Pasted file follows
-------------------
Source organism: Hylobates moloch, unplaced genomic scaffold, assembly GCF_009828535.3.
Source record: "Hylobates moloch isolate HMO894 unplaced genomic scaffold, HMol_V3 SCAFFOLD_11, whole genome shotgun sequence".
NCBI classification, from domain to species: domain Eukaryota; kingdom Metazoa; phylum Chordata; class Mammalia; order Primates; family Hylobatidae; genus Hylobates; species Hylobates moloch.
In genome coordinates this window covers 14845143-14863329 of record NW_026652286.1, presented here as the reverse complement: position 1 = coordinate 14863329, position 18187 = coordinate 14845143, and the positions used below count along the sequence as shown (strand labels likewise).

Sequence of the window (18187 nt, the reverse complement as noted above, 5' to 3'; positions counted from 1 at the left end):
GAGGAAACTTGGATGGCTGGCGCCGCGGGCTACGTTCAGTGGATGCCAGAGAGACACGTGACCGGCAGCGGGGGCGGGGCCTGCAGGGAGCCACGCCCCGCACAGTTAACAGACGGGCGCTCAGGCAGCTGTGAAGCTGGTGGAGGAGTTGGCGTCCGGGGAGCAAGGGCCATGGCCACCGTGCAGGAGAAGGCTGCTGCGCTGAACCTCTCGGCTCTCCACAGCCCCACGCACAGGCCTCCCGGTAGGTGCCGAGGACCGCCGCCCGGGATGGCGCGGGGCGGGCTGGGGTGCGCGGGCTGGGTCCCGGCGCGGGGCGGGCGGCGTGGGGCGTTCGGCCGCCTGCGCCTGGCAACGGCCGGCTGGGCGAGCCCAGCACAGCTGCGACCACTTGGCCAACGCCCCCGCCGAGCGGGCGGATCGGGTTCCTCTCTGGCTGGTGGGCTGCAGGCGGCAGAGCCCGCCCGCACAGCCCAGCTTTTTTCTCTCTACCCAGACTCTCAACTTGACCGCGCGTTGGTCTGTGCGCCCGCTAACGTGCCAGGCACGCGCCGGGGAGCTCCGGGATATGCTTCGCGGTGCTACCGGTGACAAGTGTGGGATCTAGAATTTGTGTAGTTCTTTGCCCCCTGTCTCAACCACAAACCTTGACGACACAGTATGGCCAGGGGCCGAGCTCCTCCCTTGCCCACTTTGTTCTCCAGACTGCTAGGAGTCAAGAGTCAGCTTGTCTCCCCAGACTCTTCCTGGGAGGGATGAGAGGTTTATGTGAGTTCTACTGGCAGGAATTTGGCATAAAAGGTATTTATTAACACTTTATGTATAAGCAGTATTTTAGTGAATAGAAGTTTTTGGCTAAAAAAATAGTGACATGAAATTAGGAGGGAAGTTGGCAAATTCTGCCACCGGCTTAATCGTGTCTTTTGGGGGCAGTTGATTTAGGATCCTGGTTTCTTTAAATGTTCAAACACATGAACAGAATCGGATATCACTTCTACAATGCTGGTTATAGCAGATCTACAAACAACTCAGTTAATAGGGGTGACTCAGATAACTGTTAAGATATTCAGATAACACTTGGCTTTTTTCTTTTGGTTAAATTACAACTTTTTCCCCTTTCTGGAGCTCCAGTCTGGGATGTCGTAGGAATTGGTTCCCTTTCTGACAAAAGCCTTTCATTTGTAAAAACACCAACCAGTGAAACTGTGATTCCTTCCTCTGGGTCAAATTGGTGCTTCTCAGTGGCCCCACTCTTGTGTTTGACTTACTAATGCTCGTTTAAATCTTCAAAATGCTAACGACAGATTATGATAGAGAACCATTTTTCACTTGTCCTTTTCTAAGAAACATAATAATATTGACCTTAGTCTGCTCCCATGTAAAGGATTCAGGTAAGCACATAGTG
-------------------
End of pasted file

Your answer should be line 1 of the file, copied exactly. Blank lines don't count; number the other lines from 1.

Source organism: Hylobates moloch, unplaced genomic scaffold, assembly GCF_009828535.3.